In the non-cooperative game model (Nash, 1951), the government - trying to maximise its objective function - is faced by restrictions such as budget constraints, the central bank’s decisions and the macroeconomic conditions that cannot be controlled by either of the players. The central bank - seeking to optimise its decisions without compromising its main goal, which is keeping prices stable without deviating from the inflation target - has to deal with constraints such as the government’s decisions, economic circumstances and specific impediments affecting the implementation of a monetary policy

I don’t claim to understand it on any in-depth level (layman’s maybe) … but for me it’s interesting in the “struggle”

Simpler explanation…

Of “the struggle”

The market that produced the slave trade, and the depression and that perpetuates global poverty. Yes this was Thatcher’s mantra. I suppose it depends what one’s ultimate goal is.

I’ve never understood why so many Americans get so bent out of shape at the word socialism.

Public transport, public health public educations, welfare programmes, these are all examples of how capitalist democracies have incorporated aspects of socialism into their economies. And of course how they interfere with market forces.

Ironic isn’t it?


The Populist Trumpistas and the Alt-Right oppose private companies “deplatforming” and “cancel culture”, but they are not free-market Capitalists.

Speaking as a free-market Capitalist, I have no problem with content policies of private Internet companies, as long as competition is free to arise and offer an alternative. Also, I like niche interest Forums like this over Facebook or Twitter, so no damns given for them.


The sub-prime lending Crisis was entirely a U.S. Government problem. The Government both insured the banks and institutions that made the sub-prime loans and via The Community Re-Investment Act, forced the institutions to make the sub-prime loans. The U.S. Government subsidized and enabled this crap behavior and then bailed out the institutions with Trillions of taxdollars.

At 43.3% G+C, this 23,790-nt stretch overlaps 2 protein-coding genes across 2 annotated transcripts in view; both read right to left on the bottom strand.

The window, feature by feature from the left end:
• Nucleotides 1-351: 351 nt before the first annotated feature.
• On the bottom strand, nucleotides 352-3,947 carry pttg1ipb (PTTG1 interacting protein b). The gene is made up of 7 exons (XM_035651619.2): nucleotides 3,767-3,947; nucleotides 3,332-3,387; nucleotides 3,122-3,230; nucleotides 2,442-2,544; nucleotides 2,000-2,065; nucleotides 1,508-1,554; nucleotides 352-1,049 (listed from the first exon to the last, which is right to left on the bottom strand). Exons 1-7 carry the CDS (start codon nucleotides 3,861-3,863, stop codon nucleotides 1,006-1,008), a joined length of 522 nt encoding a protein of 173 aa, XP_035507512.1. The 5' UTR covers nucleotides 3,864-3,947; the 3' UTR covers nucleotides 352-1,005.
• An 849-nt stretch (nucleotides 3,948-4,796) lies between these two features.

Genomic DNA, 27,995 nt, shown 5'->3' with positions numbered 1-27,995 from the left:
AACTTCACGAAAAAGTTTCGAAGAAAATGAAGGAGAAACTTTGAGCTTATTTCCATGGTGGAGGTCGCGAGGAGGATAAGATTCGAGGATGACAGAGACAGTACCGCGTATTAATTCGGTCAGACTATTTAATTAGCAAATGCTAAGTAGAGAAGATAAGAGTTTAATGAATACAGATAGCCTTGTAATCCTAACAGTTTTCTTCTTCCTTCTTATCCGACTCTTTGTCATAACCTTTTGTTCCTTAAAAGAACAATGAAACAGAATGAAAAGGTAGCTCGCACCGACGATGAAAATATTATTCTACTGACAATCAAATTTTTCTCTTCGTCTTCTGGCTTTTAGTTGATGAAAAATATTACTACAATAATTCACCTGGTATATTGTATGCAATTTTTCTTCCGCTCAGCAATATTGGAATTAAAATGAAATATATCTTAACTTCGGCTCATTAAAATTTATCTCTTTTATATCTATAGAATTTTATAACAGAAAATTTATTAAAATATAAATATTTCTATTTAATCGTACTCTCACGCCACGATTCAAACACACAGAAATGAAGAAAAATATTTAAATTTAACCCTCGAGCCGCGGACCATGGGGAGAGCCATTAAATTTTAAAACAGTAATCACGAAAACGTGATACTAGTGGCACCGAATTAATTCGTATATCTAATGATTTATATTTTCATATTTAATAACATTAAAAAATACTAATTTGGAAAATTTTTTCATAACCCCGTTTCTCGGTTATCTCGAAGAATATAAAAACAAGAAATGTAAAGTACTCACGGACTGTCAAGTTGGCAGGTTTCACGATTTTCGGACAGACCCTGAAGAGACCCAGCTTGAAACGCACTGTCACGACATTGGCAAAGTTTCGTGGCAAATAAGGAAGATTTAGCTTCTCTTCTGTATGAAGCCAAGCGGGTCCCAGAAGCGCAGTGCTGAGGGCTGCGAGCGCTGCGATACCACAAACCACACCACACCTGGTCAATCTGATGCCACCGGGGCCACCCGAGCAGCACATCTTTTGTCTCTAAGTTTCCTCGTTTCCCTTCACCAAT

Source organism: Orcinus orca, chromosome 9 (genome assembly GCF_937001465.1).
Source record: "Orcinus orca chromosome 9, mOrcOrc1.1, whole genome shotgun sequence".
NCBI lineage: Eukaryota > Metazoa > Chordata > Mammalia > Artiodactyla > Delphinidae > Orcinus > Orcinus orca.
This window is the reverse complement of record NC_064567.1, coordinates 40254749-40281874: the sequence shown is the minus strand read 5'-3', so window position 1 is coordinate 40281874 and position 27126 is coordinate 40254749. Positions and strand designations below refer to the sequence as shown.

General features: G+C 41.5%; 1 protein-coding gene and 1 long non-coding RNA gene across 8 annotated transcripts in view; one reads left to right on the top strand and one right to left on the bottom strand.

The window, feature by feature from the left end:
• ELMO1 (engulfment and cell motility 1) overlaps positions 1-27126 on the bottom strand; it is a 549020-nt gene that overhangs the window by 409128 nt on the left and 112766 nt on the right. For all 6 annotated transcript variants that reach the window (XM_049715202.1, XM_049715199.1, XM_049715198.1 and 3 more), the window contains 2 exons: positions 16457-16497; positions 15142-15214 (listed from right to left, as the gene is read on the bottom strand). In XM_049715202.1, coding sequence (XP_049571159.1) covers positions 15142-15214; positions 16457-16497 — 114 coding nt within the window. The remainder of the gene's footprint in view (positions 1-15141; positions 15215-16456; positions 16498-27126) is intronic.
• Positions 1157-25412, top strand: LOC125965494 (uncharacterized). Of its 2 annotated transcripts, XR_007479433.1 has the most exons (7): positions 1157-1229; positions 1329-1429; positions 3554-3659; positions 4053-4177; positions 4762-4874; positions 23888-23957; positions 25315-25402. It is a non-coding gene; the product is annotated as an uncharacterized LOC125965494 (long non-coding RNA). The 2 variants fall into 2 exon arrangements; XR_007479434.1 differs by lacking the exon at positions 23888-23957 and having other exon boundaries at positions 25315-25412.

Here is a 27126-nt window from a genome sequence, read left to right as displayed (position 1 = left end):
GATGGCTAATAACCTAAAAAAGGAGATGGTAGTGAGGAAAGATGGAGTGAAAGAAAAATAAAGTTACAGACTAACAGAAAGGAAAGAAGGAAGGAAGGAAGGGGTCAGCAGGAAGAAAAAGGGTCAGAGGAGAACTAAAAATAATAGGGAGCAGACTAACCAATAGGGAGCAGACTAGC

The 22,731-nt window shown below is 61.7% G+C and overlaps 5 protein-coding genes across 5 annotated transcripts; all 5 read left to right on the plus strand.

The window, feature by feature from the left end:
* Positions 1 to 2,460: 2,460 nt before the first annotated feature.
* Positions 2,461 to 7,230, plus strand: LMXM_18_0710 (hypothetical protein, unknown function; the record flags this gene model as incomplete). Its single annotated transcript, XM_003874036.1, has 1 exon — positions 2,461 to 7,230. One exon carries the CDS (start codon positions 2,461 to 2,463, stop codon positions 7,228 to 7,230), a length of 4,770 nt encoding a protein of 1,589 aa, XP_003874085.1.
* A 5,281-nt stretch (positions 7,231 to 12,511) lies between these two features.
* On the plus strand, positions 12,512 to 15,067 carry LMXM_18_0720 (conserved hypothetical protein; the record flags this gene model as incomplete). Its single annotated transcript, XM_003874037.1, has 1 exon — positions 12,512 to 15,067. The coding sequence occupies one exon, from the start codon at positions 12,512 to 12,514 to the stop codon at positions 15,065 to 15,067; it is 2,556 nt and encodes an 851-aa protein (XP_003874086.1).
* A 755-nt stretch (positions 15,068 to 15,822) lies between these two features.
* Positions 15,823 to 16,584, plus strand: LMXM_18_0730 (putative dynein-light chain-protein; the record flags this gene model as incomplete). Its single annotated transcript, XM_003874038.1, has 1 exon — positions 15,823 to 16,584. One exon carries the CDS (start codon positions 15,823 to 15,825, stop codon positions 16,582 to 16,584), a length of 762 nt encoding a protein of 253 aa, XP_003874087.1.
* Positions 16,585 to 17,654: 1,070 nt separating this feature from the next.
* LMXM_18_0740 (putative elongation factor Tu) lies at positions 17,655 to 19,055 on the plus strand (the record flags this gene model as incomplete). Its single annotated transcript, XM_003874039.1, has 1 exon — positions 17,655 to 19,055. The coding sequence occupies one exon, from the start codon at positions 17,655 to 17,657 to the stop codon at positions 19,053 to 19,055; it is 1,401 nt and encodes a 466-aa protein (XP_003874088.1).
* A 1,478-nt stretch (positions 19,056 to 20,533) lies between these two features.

Also, building codes, zoning policies, and Government “urban renewal” programs from the 1930s to the 1970s all drove up the cost of housing so that people were made dependent on financing to get and keep housing.

Again, a government-caused problem for which everyone seeks a government solution. It always violates The Law of Holes: When you’re in a hole, and you don’t want to be, stop digging.


You wrote:


The market that produced the slave trade, and the depression and that perpetuates global poverty.


Slavery existed long before Capitalism and in places without Capitalism, in the form of tribal warfare booty and under Paraoahs, Feudal Lords, Kings, Government-backed Mercantillists, Ubersturmführers, and Commissars.

The original Free-Marketeers Adam Smith, Frederic Bastiat, and the French Physiocrats all opposed slavery and colonialism on both moral and economic grounds.

Also, The Great Depression was caused by restraint of trade, not freedom of trade. Companies in foreign nations borrowed money from U.S. Banks, hoping to manufacture goods and sell them to the U.S. for profit to pay the loans. Trade barriers kept them from selling to the U. S., they couldn’t profit to pay the banks, the companies went broke, and the banks failed.

Also, between nominal private ownership of farm plots in Red China and techniques of The Green Revolution, billions of people have been lifted out of poverty. If China went full free market Capitalist, they would lifted even further out of poverty.

I do not think Capitalism means what you think it means.

In my experience: no one is.

But on a side note: why are you randomly capitalizing words?


To answer your question, it’s the same reason people capitalize Socialism, Fascism, Nazism, Communism, etc. Just seems to go with the territory.

You are capitalizing words I’ve never seen anyone else capitalize. I was hoping you could tell me why?

For example:

You capitalized that for a reason; I’m reading what you wrote and trying to understand it; but I can’t seem to fathom the reason. Could you help me out?

Which is why I never said capitalism exclusively produced the slave trade.

Now are you saying free market trade between the american colonies and imperial britain didn’t produce a slave trade? Are you saying that putting human rights before unfettered capitalism could not have helped avoid that slave trade?